8 March 2009: Chamblee, Georgia. Travis Maudlin is a man of many quirks and peculiarities, quite a few of which cannot be contained. His coworkers have noted his habit of muttering to himself under his breath; his almost pathological refusal to use anyone's name in conversation; his notable discomfort whenever anyone gets closer than three … Continue reading Tiny Lives, Secrets & Lies, The Target
Some may wonder why it’s okay for Thomas Jefferson, Aaron Burr, and other Founding Fathers to be portrayed by minority actors in Hamilton, and not for Martin Luther King to be portrayed by a White actor in an adaptation of Katori Hall's play The Mountaintop. This was the case in a production at Kent State … Continue reading Author’s Intent
5 March 2016: Suwanee, Georgia.
Genevieve, age seven, sits on a bench in the back yard of Rhiannon and Abigail’s home in Seattle, her head lowered, tears streaming down her cheeks. It has been two weeks since her father’s death and nearly a week since his memorial service at MIT and she still can’t accept that she’ll never see him … Continue reading Worthy Cousins: Abigail & Genevieve
Reader’s Magnet has featured Atlanta Stories: Reconstruction in their Authors’ Lounge.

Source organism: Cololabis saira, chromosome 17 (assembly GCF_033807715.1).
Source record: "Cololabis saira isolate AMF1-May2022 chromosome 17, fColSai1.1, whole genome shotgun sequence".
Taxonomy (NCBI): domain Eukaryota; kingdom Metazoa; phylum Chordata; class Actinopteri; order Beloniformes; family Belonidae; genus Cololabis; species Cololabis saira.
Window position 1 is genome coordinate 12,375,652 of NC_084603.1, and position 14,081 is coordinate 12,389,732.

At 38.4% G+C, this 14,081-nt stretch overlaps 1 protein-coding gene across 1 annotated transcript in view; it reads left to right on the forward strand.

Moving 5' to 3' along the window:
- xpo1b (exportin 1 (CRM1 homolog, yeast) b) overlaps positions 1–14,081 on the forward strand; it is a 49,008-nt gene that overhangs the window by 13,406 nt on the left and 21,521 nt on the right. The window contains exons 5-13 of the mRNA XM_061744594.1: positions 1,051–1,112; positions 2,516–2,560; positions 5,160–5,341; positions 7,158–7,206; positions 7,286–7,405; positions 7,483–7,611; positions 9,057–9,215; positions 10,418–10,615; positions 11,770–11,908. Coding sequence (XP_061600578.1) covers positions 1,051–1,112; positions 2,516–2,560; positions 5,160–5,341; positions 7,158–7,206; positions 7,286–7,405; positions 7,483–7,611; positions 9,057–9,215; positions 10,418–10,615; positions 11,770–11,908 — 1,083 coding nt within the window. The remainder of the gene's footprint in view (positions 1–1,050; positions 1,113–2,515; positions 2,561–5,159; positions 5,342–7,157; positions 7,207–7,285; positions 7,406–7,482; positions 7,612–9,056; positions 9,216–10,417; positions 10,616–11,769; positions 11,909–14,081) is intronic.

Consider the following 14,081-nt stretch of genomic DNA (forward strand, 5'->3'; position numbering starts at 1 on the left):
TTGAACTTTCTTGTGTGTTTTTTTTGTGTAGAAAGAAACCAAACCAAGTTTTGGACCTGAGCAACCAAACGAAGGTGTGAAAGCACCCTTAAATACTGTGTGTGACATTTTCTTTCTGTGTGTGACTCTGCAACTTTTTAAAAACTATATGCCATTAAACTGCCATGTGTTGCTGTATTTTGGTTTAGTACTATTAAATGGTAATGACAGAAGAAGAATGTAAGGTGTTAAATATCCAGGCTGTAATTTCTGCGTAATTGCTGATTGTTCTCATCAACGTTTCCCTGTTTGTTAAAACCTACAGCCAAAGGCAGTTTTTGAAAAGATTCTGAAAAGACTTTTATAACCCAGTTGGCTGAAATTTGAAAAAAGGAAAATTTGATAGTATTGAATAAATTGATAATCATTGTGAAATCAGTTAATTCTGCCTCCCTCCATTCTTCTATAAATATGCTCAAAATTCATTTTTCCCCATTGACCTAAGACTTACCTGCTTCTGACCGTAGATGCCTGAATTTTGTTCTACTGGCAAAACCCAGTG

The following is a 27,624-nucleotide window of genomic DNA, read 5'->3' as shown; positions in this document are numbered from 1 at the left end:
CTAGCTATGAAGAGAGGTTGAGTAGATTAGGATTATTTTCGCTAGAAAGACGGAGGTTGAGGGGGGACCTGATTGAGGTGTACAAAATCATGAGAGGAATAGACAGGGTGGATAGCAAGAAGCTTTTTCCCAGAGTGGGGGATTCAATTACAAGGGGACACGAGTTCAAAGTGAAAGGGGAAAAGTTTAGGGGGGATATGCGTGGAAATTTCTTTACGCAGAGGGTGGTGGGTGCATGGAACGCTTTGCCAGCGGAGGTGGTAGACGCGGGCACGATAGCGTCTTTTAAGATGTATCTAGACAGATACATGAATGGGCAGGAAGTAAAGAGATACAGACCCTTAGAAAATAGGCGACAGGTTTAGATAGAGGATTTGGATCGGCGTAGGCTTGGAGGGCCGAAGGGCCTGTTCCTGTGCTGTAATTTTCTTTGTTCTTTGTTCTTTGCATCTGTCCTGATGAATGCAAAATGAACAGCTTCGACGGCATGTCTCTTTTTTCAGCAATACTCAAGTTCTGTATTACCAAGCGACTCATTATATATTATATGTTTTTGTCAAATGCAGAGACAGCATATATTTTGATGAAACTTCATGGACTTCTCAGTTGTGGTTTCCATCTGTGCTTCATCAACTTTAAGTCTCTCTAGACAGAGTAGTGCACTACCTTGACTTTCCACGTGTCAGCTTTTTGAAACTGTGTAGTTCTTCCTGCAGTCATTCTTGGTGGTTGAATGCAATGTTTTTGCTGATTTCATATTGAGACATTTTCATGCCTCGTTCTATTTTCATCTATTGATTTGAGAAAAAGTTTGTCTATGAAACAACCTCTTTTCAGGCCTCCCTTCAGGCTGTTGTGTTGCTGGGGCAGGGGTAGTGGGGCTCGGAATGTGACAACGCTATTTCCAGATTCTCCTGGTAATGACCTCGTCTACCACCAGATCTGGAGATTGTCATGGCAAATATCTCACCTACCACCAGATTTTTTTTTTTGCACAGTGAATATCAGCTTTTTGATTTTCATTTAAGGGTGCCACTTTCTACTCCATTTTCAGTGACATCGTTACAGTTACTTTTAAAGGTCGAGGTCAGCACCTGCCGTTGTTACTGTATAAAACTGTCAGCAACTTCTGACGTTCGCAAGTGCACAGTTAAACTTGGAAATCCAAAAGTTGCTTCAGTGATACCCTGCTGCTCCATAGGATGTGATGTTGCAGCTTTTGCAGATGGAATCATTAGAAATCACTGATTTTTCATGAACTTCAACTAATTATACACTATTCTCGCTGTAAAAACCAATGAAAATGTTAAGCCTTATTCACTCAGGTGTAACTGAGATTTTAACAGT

Random musings from G. M. Lupo.
“Why do act like you know me?” Billy says. “I do know you,” Nash replies. “I’ve been watching out for you for quite some time.” “Watching out for me? In what way?” “What if I mentioned your near mishap at the Parkway Bridge around the time you were twenty?” Nash says. “You needed someone watching … Continue reading The Guides: Billy and Nash
The Square, Decatur, Georgia, 9 August 2009. I’m formulating a definition of my writing style based on my recent work, which has been focused on my hometown of Atlanta. The name I’ve devised is Southern NeoRealism and I’m working to develop characteristics of it, based on common themes in my writing. For instance, a character’s … Continue reading Southern NeoRealism: A Working Draft
A scary late night call doesn’t go quite as planned.
In the 1970s, in Atlanta, there was a run-down theater at the corner of Peachtree and Ponce called The Fox. It was apparently built earlier in the century as a Masonic Lodge, but became an entertainment venue, which showed movies and held live shows. By the early 70s, it had fallen on hard times and … Continue reading Fox Tower